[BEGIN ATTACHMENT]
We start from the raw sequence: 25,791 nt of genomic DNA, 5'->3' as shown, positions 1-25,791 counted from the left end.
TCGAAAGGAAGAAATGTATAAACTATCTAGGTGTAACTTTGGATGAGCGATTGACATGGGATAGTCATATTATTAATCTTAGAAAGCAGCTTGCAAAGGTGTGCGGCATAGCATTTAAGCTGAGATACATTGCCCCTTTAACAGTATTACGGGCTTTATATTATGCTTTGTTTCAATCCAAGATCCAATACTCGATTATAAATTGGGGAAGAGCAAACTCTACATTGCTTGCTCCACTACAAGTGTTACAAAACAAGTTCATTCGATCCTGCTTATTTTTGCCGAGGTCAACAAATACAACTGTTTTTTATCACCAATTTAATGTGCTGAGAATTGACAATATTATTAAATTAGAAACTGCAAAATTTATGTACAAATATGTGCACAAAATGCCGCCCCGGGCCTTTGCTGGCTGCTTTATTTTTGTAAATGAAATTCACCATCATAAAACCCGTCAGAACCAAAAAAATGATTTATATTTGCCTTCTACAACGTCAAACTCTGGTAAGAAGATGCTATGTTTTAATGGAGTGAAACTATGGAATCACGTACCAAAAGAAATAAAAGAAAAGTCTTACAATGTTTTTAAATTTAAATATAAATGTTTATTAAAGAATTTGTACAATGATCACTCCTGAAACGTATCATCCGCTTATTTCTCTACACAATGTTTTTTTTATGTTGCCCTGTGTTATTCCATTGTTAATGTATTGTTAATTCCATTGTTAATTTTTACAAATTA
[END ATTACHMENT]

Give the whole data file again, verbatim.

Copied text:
We start from the raw sequence: 25,791 nt of genomic DNA, 5'->3' as shown, positions 1-25,791 counted from the left end.
TCGAAAGGAAGAAATGTATAAACTATCTAGGTGTAACTTTGGATGAGCGATTGACATGGGATAGTCATATTATTAATCTTAGAAAGCAGCTTGCAAAGGTGTGCGGCATAGCATTTAAGCTGAGATACATTGCCCCTTTAACAGTATTACGGGCTTTATATTATGCTTTGTTTCAATCCAAGATCCAATACTCGATTATAAATTGGGGAAGAGCAAACTCTACATTGCTTGCTCCACTACAAGTGTTACAAAACAAGTTCATTCGATCCTGCTTATTTTTGCCGAGGTCAACAAATACAACTGTTTTTTATCACCAATTTAATGTGCTGAGAATTGACAATATTATTAAATTAGAAACTGCAAAATTTATGTACAAATATGTGCACAAAATGCCGCCCCGGGCCTTTGCTGGCTGCTTTATTTTTGTAAATGAAATTCACCATCATAAAACCCGTCAGAACCAAAAAAATGATTTATATTTGCCTTCTACAACGTCAAACTCTGGTAAGAAGATGCTATGTTTTAATGGAGTGAAACTATGGAATCACGTACCAAAAGAAATAAAAGAAAAGTCTTACAATGTTTTTAAATTTAAATATAAATGTTTATTAAAGAATTTGTACAATGATCACTCCTGAAACGTATCATCCGCTTATTTCTCTACACAATGTTTTTTTTATGTTGCCCTGTGTTATTCCATTGTTAATGTATTGTTAATTCCATTGTTAATTTTTACAAATTA